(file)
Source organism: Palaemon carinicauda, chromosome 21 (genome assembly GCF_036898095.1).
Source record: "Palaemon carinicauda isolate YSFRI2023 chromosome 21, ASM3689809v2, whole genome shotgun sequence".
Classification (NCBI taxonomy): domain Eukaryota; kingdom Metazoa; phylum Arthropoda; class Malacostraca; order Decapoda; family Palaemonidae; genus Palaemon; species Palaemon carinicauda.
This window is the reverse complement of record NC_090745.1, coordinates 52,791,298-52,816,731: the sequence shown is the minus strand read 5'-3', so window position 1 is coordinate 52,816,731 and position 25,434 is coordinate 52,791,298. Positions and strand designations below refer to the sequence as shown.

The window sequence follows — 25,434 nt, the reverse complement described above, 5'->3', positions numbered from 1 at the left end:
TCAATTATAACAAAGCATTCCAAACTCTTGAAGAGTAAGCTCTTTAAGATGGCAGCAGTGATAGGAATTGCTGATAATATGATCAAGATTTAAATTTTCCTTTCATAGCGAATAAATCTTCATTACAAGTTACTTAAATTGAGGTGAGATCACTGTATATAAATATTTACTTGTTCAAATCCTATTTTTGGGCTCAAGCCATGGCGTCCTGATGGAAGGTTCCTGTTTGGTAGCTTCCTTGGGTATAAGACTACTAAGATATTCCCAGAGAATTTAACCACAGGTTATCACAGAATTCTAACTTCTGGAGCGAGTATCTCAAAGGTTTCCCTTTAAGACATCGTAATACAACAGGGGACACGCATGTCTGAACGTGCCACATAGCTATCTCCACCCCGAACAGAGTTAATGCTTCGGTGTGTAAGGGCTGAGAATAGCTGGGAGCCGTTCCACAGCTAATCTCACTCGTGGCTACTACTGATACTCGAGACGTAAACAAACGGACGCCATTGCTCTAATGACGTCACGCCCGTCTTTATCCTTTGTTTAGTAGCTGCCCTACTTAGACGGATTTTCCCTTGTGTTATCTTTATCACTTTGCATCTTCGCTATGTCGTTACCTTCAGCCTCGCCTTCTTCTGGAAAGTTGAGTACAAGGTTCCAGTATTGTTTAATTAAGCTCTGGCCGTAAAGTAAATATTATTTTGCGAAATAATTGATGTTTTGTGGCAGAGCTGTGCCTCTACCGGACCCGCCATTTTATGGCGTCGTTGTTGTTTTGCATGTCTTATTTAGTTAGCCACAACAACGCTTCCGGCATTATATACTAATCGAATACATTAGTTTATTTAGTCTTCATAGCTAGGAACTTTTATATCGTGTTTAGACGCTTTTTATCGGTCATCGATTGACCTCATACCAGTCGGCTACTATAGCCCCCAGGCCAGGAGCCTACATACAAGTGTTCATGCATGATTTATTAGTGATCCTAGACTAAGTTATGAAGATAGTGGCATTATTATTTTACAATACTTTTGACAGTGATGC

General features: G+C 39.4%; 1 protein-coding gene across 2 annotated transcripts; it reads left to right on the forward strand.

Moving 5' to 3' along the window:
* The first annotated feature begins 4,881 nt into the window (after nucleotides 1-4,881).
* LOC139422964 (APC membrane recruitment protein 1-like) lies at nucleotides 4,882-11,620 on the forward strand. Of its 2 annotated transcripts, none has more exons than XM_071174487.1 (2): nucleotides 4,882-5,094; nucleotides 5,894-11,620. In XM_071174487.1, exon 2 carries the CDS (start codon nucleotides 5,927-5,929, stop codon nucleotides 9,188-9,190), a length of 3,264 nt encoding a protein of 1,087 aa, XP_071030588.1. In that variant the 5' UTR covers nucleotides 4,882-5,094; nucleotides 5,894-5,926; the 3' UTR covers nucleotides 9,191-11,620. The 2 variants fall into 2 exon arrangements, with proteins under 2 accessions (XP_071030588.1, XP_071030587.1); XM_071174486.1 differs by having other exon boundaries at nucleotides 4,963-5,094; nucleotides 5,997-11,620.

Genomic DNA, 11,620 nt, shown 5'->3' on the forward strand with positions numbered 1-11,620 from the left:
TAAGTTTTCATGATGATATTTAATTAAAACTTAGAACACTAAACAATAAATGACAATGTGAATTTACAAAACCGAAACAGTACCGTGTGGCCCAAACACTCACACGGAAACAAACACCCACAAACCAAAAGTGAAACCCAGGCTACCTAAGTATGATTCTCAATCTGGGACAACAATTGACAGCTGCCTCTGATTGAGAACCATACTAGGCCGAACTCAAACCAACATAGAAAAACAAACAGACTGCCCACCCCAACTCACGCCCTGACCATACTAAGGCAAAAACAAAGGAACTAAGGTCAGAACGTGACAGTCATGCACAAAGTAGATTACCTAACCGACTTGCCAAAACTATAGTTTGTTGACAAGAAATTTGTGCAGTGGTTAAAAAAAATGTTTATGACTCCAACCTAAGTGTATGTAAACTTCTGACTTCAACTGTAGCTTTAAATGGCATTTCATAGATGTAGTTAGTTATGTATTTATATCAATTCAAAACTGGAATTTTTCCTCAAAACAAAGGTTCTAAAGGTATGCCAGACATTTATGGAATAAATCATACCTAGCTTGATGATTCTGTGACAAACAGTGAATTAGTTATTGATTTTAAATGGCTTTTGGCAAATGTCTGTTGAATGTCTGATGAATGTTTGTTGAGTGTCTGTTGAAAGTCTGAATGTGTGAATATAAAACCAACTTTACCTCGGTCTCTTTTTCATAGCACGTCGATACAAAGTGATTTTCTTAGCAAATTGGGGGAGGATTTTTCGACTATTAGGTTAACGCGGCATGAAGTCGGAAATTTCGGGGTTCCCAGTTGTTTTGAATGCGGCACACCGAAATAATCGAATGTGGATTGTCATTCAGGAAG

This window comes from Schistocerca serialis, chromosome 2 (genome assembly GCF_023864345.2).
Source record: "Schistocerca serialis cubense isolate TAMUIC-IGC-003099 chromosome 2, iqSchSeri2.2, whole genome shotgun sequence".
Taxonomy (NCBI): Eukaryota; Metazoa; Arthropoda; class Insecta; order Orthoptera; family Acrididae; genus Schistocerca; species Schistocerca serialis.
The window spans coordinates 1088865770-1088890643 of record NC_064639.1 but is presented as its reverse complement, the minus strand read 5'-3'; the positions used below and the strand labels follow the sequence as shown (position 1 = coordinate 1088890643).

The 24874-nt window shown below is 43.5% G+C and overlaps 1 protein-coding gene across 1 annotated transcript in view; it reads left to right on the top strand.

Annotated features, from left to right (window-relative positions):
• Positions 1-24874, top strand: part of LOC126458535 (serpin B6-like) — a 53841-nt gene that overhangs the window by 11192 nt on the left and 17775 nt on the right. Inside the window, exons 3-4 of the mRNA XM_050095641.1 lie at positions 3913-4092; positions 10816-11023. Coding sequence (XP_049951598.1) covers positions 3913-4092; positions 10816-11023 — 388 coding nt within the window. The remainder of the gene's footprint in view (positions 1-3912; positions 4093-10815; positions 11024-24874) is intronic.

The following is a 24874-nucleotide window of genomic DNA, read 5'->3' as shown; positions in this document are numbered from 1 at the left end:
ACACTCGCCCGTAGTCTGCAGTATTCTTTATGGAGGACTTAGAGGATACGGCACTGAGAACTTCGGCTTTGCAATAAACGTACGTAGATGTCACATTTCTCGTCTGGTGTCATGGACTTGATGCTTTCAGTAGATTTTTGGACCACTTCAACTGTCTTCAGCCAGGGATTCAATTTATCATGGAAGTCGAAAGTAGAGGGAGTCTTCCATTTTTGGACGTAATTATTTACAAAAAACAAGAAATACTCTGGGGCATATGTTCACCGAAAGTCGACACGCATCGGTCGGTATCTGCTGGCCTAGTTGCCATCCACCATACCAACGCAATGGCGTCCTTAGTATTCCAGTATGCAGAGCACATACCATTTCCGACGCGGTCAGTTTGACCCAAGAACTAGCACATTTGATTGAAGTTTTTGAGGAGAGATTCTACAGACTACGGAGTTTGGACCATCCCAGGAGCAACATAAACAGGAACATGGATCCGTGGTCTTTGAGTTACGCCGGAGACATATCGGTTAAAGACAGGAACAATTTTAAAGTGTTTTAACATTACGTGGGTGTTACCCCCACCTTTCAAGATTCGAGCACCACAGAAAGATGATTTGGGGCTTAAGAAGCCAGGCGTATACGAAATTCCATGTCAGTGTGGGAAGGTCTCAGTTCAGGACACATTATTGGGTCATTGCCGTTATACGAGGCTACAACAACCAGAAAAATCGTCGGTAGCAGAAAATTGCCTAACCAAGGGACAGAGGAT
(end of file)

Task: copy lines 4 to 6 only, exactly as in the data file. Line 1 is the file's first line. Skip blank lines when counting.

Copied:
This window is the reverse complement of record NC_090745.1, coordinates 52,791,298-52,816,731: the sequence shown is the minus strand read 5'-3', so window position 1 is coordinate 52,816,731 and position 25,434 is coordinate 52,791,298. Positions and strand designations below refer to the sequence as shown.

The window sequence follows — 25,434 nt, the reverse complement described above, 5'->3', positions numbered from 1 at the left end:
TCAATTATAACAAAGCATTCCAAACTCTTGAAGAGTAAGCTCTTTAAGATGGCAGCAGTGATAGGAATTGCTGATAATATGATCAAGATTTAAATTTTCCTTTCATAGCGAATAAATCTTCATTACAAGTTACTTAAATTGAGGTGAGATCACTGTATATAAATATTTACTTGTTCAAATCCTATTTTTGGGCTCAAGCCATGGCGTCCTGATGGAAGGTTCCTGTTTGGTAGCTTCCTTGGGTATAAGACTACTAAGATATTCCCAGAGAATTTAACCACAGGTTATCACAGAATTCTAACTTCTGGAGCGAGTATCTCAAAGGTTTCCCTTTAAGACATCGTAATACAACAGGGGACACGCATGTCTGAACGTGCCACATAGCTATCTCCACCCCGAACAGAGTTAATGCTTCGGTGTGTAAGGGCTGAGAATAGCTGGGAGCCGTTCCACAGCTAATCTCACTCGTGGCTACTACTGATACTCGAGACGTAAACAAACGGACGCCATTGCTCTAATGACGTCACGCCCGTCTTTATCCTTTGTTTAGTAGCTGCCCTACTTAGACGGATTTTCCCTTGTGTTATCTTTATCACTTTGCATCTTCGCTATGTCGTTACCTTCAGCCTCGCCTTCTTCTGGAAAGTTGAGTACAAGGTTCCAGTATTGTTTAATTAAGCTCTGGCCGTAAAGTAAATATTATTTTGCGAAATAATTGATGTTTTGTGGCAGAGCTGTGCCTCTACCGGACCCGCCATTTTATGGCGTCGTTGTTGTTTTGCATGTCTTATTTAGTTAGCCACAACAACGCTTCCGGCATTATATACTAATCGAATACATTAGTTTATTTAGTCTTCATAGCTAGGAACTTTTATATCGTGTTTAGACGCTTTTTATCGGTCATCGATTGACCTCATACCAGTCGGCTACTATAGCCCCCAGGCCAGGAGCCTACATACAAGTGTTCATGCATGATTTATTAGTGATCCTAGACTAAGTTATGAAGATAGTGGCATTATTATTTTACAATACTTTTGACAGTGATGC